SUNDAY’S READINGS | 1 Epiphany, January 8, 2023
Jesus “came from Galilee to John at the Jordan, to be baptized by him” (Matt. 3:13). John objects, saying, “I need to be baptized by you” (Matt. 3:14). We may, although for different reasons, share John’s objection. John would have preferred to be baptized by Jesus because he recognized Jesus as “one who is mightier than I.” We may object by asking why the one who “knew no sin” undergoes a baptism for the forgiveness of sins. Jesus says, “Let it be so now; for it is proper for us in this way to fulfill all righteousness” (Matt. 3:15). “It is proper” suggests that this is the right time for Jesus to declare his absolute identification with sinners. In the words of St. Paul, “For our sake he made him to be sin who knew no sin, so that in him we might become the righteousness of God” (2 Cor. 5:21).
Jesus became what we are so that we might become what he is. It is precisely in Jesus’ abasement, his coming down to us, his assuming our nature, that we stand where Jesus is, so that everything said of Jesus is said of us. “And when Jesus had been baptized, just as he came up from the water, suddenly the heavens were opened to him and he saw the Spirit of God descending like a dove and alighting on him. And a voice from heaven said, ‘This is my Son, the Beloved, with whom I am well pleased’” (Matt. 3:16-17). Strikingly, there is something deeply private and public in this revelation. It seems the heavens are opened only “to him” and he alone “saw the Spirit of God descending like a dove,” and yet the voice from heaven makes this public announcement.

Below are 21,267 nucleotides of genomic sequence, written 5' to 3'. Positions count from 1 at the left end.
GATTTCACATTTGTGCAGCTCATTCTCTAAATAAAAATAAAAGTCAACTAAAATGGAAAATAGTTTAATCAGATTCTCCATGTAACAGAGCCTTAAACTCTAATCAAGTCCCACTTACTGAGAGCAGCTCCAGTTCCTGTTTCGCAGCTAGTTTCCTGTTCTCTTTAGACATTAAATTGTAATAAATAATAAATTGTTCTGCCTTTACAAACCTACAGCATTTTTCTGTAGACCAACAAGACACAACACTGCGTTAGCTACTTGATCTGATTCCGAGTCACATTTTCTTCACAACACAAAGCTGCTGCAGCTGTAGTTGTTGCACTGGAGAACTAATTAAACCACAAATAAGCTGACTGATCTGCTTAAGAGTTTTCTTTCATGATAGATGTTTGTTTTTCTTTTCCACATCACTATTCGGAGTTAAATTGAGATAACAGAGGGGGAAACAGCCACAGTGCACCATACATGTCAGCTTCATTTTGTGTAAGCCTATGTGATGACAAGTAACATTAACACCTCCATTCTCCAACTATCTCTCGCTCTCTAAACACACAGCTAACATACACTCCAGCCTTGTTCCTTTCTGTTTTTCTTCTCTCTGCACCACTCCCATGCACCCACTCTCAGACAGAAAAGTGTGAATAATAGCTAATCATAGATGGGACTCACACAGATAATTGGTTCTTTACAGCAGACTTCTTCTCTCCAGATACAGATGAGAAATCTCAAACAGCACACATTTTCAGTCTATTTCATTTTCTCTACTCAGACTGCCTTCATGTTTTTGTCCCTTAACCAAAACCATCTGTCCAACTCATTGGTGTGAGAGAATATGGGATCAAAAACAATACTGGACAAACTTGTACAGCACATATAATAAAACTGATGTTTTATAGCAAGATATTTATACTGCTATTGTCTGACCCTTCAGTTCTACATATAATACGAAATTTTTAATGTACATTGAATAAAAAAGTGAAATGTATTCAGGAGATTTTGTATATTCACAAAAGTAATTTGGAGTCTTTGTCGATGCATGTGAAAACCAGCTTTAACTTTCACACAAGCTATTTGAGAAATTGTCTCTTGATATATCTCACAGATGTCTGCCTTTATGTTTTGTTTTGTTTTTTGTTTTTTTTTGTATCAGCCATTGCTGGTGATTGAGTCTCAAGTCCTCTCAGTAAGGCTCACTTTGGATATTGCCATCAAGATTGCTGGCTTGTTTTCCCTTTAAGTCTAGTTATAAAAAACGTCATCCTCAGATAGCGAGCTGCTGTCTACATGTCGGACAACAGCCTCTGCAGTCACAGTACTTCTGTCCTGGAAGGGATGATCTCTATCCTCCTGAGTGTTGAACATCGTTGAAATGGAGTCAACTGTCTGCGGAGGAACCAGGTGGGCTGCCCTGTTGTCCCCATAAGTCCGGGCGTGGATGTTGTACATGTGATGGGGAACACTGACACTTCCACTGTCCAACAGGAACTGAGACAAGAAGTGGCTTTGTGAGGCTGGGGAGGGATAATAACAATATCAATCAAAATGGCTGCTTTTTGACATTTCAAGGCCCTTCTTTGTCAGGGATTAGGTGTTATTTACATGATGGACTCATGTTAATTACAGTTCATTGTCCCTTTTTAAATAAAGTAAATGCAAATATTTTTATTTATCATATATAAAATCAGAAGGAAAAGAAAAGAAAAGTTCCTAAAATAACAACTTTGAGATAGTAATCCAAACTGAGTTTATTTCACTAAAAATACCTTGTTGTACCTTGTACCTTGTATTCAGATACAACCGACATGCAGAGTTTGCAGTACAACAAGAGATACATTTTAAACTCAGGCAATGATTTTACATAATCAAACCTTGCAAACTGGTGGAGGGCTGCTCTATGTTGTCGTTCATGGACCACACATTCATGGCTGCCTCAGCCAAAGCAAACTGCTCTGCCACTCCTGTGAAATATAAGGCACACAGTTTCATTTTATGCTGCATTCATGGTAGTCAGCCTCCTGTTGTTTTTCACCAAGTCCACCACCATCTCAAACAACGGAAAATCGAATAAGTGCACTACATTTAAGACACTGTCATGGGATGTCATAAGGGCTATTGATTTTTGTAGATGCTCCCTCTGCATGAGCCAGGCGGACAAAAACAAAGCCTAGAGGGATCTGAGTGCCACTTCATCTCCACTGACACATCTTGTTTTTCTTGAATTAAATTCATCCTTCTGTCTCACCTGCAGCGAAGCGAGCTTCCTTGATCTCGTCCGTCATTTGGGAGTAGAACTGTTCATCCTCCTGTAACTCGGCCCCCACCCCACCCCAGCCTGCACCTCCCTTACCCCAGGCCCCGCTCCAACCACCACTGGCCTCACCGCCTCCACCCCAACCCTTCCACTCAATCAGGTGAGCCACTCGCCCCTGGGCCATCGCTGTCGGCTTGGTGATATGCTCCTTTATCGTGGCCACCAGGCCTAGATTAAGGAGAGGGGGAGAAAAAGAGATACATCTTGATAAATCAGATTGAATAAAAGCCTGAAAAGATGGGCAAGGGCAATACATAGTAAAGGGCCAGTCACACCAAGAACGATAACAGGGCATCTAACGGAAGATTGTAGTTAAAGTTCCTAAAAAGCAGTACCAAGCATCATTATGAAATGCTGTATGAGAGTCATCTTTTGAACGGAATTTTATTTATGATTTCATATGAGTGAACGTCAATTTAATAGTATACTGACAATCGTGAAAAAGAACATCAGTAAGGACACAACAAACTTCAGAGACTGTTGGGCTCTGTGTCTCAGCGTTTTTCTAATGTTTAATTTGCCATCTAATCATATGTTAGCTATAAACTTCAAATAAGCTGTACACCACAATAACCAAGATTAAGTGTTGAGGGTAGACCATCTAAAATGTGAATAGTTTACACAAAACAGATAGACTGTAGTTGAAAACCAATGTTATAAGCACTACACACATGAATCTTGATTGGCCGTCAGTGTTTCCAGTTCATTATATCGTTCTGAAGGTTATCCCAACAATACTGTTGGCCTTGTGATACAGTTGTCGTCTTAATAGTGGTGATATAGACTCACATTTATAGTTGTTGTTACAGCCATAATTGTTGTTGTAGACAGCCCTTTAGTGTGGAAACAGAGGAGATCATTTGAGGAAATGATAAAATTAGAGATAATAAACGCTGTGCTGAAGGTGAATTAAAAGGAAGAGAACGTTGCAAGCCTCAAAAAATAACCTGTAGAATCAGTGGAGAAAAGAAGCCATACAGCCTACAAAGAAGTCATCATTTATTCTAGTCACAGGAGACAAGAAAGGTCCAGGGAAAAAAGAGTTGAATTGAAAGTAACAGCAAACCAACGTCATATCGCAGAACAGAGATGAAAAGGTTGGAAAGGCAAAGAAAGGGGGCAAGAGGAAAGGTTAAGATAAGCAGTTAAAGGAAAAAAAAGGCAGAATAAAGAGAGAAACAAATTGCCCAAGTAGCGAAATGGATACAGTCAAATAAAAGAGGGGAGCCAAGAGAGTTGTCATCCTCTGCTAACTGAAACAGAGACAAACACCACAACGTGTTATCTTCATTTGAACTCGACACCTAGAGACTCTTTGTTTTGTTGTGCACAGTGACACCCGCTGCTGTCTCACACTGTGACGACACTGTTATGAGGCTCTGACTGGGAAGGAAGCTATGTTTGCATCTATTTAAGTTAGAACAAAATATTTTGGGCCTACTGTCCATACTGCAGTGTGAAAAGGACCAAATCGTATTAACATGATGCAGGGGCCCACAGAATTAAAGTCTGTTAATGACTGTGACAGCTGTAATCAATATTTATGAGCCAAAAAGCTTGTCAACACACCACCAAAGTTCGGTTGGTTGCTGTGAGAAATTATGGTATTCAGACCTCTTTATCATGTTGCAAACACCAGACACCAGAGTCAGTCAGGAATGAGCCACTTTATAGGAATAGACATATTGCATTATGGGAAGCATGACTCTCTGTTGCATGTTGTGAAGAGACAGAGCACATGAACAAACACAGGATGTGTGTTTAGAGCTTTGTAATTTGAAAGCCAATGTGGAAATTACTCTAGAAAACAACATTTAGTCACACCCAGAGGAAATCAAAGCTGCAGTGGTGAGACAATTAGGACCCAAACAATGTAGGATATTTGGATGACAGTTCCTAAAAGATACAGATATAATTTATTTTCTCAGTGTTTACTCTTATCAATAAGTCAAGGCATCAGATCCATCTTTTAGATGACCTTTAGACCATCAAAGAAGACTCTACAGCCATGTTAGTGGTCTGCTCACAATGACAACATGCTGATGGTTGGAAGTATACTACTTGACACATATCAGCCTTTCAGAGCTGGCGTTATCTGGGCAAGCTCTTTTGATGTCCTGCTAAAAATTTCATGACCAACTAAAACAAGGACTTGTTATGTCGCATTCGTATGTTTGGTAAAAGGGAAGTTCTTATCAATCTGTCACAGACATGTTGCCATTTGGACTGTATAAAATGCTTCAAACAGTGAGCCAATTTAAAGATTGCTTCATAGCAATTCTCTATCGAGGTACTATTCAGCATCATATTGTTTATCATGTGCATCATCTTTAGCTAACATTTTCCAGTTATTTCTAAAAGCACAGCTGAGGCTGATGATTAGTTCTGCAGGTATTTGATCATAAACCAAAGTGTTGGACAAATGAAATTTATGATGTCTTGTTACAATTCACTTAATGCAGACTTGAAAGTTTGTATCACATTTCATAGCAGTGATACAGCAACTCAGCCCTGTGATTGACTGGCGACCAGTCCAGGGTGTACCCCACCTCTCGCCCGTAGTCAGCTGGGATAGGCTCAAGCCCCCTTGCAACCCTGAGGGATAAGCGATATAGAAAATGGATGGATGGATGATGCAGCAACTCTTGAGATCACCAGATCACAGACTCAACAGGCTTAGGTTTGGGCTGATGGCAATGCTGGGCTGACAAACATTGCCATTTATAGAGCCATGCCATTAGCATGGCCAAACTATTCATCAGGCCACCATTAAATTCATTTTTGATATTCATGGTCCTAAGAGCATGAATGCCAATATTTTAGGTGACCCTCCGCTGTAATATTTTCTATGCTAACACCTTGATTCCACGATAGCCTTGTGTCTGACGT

Like Jesus, we are the public revelation of the sons and daughters of God. Christ alive in us casts a light so that we “shine like stars in the world” (Phil. 2:15). We bear in our bodies and souls evidence of God’s public pronouncement. And yet to each disciple there is a secret opening to heaven, a secret descent of the Spirit, a gift hidden in mystery, real and unspeakable. There is, in a sense, a gift of the Spirit we cannot share.
Jesus sends us out into the world as his shining sons and daughters. Within, we carry our secret treasure. Now, we see the same world, but we see it differently. We see God in all his redeeming work. We listen, and the world sounds forth anew. The noise of nature becomes the voice of God. The Lord is upon the waters, upon the mighty waters. The Lord thunders with a powerful voice; the Lord breaks the cedars, makes Lebanon skip like a calf, splits the flames of fire, shakes the wilderness, and strips the forest bare. The world cries out, “Glory!” (Ps. 29:3-9). God is loud and powerful.
We also see and sense contrasting quietness, gentleness, and nonviolence that have come into the world. “He will not cry or lift up his voice, or make it heard in the street; a bruised reed he will not break, and a dimly burning wick he will not quench; he will faithfully bring forth justice” (Isa. 42:2-3). The gentleness of Jesus is a call to live honorably and quietly in the obscure exercise of one’s daily tasks.
The sons and daughters of God go forth, bearing a light more brilliant than the noonday sun. Together, they are Christ’s body. As individual members, they are secret temples. They see and hear God everywhere, the God of wondrous noise and of piercing quiet.
Look It Up: This week’s collect
Think About It: Baptized into his name, that is, into his life